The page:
DayBreaks for 11/20/19 – Speaking a Foreign Language

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DayBreaks for 11/20/19: Speaking a Foreign Language

From the DayBreaks archive, November 2009:

Just this morning, I heard that old familiar “Snap!  Crackle!  Pop!”  No – I’m not talking about Rice Krispies…I’m talking about the sounds of my bones and joints when I wake up!  The sounds of advancing age.  Do you hear them when you wake up?  I didn’t used to hear those sounds.  I think that I can still remember when my joints were freshly oiled and didn’t creak or make funny sounds, but maybe I can’t really remember that, either.

I was speaking this past Sunday on homesickness – how God has put eternity in our hearts.  In other words, we have a heavenly address stamped on our hearts – the address of God’s forever home – that we long for. 

The holidays are coming up.  People will travel across the country to be with family – to “go home.”  It is without doubt the most precious thing about the holidays – being with family to celebrate our thankfulness and the Incarnation.  Picture it: entering the house where it is warmly welcoming, leaving the cold outside behind the closing door.  The moment you enter, you smell the turkey and pies and stuffing as they cook in the oven.  You give and receive hugs from loved ones that you’ve not seen for some time.  Suddenly, your heart is at rest and your blood pressure drops like a rock in the ocean as your stresses waft away.  Home.  This is what it is supposed to be.

And that is what our forever home will be like.  I don’t know what language is spoken in heaven.  I seriously doubt that it is New Testament Greek or Hebrew or even Aramaic.  I have a hunch that it is a language and tongue that is unlike any we’ve ever heard and which will be more blissful than we can imagine.  But, for now, we speak a foreign language – the languages of this earth.  And though our language here varies from country to country or based on our nation of origin, we all speak one language here that we were never meant from the beginning to learn.  We were never meant to become so proficient at speaking the language of death and disease.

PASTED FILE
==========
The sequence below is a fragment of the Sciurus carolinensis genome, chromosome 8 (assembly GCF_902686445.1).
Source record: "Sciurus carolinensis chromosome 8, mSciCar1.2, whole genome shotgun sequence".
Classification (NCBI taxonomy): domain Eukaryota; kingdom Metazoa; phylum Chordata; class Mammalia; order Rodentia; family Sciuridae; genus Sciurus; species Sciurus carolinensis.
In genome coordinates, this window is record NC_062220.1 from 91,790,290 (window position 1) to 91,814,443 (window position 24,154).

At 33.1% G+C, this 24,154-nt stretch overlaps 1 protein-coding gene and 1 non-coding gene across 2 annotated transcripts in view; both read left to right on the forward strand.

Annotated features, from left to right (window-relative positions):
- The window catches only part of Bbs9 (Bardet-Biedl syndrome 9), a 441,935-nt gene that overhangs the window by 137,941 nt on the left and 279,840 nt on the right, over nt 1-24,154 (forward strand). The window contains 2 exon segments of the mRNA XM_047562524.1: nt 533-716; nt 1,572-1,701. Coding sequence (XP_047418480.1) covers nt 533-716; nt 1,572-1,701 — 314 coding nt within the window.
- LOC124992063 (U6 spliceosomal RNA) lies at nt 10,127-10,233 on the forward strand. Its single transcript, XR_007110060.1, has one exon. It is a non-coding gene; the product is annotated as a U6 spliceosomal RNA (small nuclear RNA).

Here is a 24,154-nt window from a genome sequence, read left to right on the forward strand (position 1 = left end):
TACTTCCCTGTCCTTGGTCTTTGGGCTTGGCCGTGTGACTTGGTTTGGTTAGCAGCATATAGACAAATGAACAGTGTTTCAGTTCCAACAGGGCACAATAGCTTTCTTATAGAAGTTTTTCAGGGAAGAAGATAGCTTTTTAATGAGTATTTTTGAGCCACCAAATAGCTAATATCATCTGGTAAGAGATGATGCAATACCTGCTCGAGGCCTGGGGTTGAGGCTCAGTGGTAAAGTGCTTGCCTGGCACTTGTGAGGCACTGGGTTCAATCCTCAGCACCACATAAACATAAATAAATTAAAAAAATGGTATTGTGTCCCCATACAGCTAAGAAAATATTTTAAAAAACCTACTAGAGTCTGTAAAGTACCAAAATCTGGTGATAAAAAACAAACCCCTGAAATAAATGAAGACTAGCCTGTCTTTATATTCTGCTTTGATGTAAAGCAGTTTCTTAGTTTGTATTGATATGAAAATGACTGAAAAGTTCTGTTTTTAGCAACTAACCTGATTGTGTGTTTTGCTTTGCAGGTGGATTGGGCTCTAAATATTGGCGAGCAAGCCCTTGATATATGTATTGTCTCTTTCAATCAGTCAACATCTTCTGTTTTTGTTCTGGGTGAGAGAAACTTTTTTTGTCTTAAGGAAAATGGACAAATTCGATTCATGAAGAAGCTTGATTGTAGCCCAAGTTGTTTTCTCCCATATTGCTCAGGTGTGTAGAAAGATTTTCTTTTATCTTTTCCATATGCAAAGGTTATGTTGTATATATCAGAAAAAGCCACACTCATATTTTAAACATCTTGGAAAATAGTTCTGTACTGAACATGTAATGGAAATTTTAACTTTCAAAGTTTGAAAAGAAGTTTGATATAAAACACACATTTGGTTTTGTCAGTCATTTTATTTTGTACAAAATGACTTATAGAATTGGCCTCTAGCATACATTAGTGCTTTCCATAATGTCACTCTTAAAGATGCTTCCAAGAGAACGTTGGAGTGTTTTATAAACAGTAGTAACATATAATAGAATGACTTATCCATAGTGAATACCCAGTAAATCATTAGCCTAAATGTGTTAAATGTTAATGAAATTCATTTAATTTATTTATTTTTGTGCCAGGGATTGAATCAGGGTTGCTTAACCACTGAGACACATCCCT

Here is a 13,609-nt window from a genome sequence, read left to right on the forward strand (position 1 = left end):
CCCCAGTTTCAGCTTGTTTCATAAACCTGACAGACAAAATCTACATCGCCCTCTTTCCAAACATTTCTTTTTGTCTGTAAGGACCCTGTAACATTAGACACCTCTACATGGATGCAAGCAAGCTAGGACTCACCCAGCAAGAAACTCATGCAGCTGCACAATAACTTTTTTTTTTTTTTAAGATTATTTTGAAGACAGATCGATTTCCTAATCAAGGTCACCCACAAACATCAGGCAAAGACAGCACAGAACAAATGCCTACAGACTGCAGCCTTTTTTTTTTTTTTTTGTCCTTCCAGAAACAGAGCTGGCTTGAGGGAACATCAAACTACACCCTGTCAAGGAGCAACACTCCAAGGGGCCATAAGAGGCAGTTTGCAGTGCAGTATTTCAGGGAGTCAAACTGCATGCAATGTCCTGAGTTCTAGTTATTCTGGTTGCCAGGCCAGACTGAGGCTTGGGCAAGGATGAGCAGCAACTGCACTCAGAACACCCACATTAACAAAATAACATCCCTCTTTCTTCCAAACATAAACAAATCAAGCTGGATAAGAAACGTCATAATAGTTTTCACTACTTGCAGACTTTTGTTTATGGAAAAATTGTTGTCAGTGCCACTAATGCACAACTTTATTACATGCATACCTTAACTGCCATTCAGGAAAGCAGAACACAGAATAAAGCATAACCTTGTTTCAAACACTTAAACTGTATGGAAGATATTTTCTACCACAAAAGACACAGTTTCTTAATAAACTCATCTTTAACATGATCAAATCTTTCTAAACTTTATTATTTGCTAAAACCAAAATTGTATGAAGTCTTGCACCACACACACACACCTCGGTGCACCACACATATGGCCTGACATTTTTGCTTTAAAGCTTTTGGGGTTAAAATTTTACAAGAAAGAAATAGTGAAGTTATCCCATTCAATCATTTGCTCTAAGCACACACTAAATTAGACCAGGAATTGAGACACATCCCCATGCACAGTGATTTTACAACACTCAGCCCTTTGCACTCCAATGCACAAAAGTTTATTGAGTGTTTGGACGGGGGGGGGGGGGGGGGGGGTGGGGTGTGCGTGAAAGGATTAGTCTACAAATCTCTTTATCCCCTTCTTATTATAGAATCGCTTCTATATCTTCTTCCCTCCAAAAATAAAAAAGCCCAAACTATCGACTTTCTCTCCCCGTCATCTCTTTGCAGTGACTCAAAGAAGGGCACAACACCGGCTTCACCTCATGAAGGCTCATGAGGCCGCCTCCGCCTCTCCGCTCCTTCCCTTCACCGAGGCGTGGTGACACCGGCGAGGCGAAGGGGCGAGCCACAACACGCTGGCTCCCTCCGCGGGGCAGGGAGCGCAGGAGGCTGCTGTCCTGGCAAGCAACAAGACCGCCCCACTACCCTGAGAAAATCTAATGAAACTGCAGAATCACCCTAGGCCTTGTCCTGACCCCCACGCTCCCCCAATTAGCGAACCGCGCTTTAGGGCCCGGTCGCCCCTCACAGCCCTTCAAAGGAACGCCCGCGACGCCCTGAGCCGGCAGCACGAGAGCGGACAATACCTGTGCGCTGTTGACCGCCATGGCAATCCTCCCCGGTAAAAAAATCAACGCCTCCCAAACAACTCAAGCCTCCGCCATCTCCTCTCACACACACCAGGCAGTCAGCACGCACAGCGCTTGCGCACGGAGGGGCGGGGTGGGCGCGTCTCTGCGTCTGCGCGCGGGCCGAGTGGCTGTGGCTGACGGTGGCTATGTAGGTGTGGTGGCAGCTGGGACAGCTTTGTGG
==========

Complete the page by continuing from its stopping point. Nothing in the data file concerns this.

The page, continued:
I can’t wait to learn a new language – a language where those words are never to be heard because they describe things that will never again exist.  The day will come when I awaken to speak that new language.  In the meantime, we must deal with the vocabulary of this world and all the words that we hate: cancer, heart failure, H1N1, HIV/AIDS, abuse, murder, betrayal and the rest of the words of that ilk. 

While this is true, let us also be about learning to speak the new language of hope, joy, peace, contentment, happiness, love, mercy, grace – and the rest of the words of that heavenly language.  There are people all around us who need to hear them today.  Will you speak them?

PRAYER: Let us speak delightfully this day and uplift those around us as we let Jesus’ words flow through us.  In Jesus’ name, Amen.

Copyright by 2019 by Galen C. Dalrymple.  ><}}}”>

DayBreaks for 7/25/19 – The View from the Far Country

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DayBreaks for 07/25/19: The View from a Far Country

For nearly six decades I have lived far away from the land where I was born: Iowa. Most of my sojourn has been spent in California which is very, very different from the plains of the mid-west. Recently, however, we have moved to Illinois and were in Iowa for a few days and it made me think about the far country and home.

No matter how long one has been gone, there’s always something endearing about returning “home”. My parents are no longer there, nor any of my aunts and uncles. Some of my cousins remain, but they have scattered, too. Still, it was sweet for me to be “home” again for a while.

Several thoughts:

FIRST: there is a built-in peacefulness for most of us about “home”. It is where we can relax, be ourselves. It is familiar. The far distant country, while it may have its appeals, isn’t the same. We often pretend to be something or someone we aren’t to impress in the far country. At home we know and are known intimately – and loved and accepted.